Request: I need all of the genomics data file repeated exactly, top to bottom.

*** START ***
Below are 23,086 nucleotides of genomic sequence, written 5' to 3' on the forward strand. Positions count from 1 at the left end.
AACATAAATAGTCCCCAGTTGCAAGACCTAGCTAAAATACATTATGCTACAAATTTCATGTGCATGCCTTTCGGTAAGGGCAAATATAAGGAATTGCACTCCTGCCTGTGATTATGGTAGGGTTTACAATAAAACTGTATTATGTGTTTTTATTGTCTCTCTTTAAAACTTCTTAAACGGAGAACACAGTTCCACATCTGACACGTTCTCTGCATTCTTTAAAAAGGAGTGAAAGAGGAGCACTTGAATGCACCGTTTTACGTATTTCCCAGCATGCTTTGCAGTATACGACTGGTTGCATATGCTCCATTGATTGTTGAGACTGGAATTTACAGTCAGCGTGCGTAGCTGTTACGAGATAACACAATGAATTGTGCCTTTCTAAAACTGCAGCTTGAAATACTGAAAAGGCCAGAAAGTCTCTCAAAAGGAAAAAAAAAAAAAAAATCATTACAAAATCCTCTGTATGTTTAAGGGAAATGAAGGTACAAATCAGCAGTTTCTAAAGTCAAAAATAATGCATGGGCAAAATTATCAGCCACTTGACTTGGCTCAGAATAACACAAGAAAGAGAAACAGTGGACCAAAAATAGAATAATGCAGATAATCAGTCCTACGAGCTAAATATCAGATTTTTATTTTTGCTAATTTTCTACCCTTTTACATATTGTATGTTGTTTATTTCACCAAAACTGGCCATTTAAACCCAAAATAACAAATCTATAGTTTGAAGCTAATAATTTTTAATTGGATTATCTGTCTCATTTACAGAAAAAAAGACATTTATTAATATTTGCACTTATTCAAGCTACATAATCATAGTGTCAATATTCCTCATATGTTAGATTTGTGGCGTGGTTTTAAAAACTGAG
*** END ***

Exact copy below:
Below are 23,086 nucleotides of genomic sequence, written 5' to 3' on the forward strand. Positions count from 1 at the left end.
AACATAAATAGTCCCCAGTTGCAAGACCTAGCTAAAATACATTATGCTACAAATTTCATGTGCATGCCTTTCGGTAAGGGCAAATATAAGGAATTGCACTCCTGCCTGTGATTATGGTAGGGTTTACAATAAAACTGTATTATGTGTTTTTATTGTCTCTCTTTAAAACTTCTTAAACGGAGAACACAGTTCCACATCTGACACGTTCTCTGCATTCTTTAAAAAGGAGTGAAAGAGGAGCACTTGAATGCACCGTTTTACGTATTTCCCAGCATGCTTTGCAGTATACGACTGGTTGCATATGCTCCATTGATTGTTGAGACTGGAATTTACAGTCAGCGTGCGTAGCTGTTACGAGATAACACAATGAATTGTGCCTTTCTAAAACTGCAGCTTGAAATACTGAAAAGGCCAGAAAGTCTCTCAAAAGGAAAAAAAAAAAAAAAATCATTACAAAATCCTCTGTATGTTTAAGGGAAATGAAGGTACAAATCAGCAGTTTCTAAAGTCAAAAATAATGCATGGGCAAAATTATCAGCCACTTGACTTGGCTCAGAATAACACAAGAAAGAGAAACAGTGGACCAAAAATAGAATAATGCAGATAATCAGTCCTACGAGCTAAATATCAGATTTTTATTTTTGCTAATTTTCTACCCTTTTACATATTGTATGTTGTTTATTTCACCAAAACTGGCCATTTAAACCCAAAATAACAAATCTATAGTTTGAAGCTAATAATTTTTAATTGGATTATCTGTCTCATTTACAGAAAAAAAGACATTTATTAATATTTGCACTTATTCAAGCTACATAATCATAGTGTCAATATTCCTCATATGTTAGATTTGTGGCGTGGTTTTAAAAACTGAG